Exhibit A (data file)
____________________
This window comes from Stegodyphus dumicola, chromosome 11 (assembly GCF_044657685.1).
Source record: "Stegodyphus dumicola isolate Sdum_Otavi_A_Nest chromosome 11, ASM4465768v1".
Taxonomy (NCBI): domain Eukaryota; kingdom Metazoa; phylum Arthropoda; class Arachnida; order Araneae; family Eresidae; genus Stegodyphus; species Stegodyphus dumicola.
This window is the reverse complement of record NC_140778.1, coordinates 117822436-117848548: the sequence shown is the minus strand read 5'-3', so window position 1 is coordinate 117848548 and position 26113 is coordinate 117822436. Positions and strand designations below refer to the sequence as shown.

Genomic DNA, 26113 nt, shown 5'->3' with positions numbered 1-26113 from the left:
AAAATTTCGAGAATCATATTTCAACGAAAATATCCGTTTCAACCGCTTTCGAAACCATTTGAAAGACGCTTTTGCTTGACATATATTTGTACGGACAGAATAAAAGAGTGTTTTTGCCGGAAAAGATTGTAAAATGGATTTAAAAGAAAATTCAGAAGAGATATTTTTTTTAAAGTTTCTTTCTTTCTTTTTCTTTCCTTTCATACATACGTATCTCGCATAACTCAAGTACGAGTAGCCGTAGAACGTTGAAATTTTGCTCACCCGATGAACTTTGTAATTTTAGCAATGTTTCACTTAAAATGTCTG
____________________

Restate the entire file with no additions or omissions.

This window comes from Stegodyphus dumicola, chromosome 11 (assembly GCF_044657685.1).
Source record: "Stegodyphus dumicola isolate Sdum_Otavi_A_Nest chromosome 11, ASM4465768v1".
Taxonomy (NCBI): domain Eukaryota; kingdom Metazoa; phylum Arthropoda; class Arachnida; order Araneae; family Eresidae; genus Stegodyphus; species Stegodyphus dumicola.
This window is the reverse complement of record NC_140778.1, coordinates 117822436-117848548: the sequence shown is the minus strand read 5'-3', so window position 1 is coordinate 117848548 and position 26113 is coordinate 117822436. Positions and strand designations below refer to the sequence as shown.

Genomic DNA, 26113 nt, shown 5'->3' with positions numbered 1-26113 from the left:
AAAATTTCGAGAATCATATTTCAACGAAAATATCCGTTTCAACCGCTTTCGAAACCATTTGAAAGACGCTTTTGCTTGACATATATTTGTACGGACAGAATAAAAGAGTGTTTTTGCCGGAAAAGATTGTAAAATGGATTTAAAAGAAAATTCAGAAGAGATATTTTTTTTAAAGTTTCTTTCTTTCTTTTTCTTTCCTTTCATACATACGTATCTCGCATAACTCAAGTACGAGTAGCCGTAGAACGTTGAAATTTTGCTCACCCGATGAACTTTGTAATTTTAGCAATGTTTCACTTAAAATGTCTG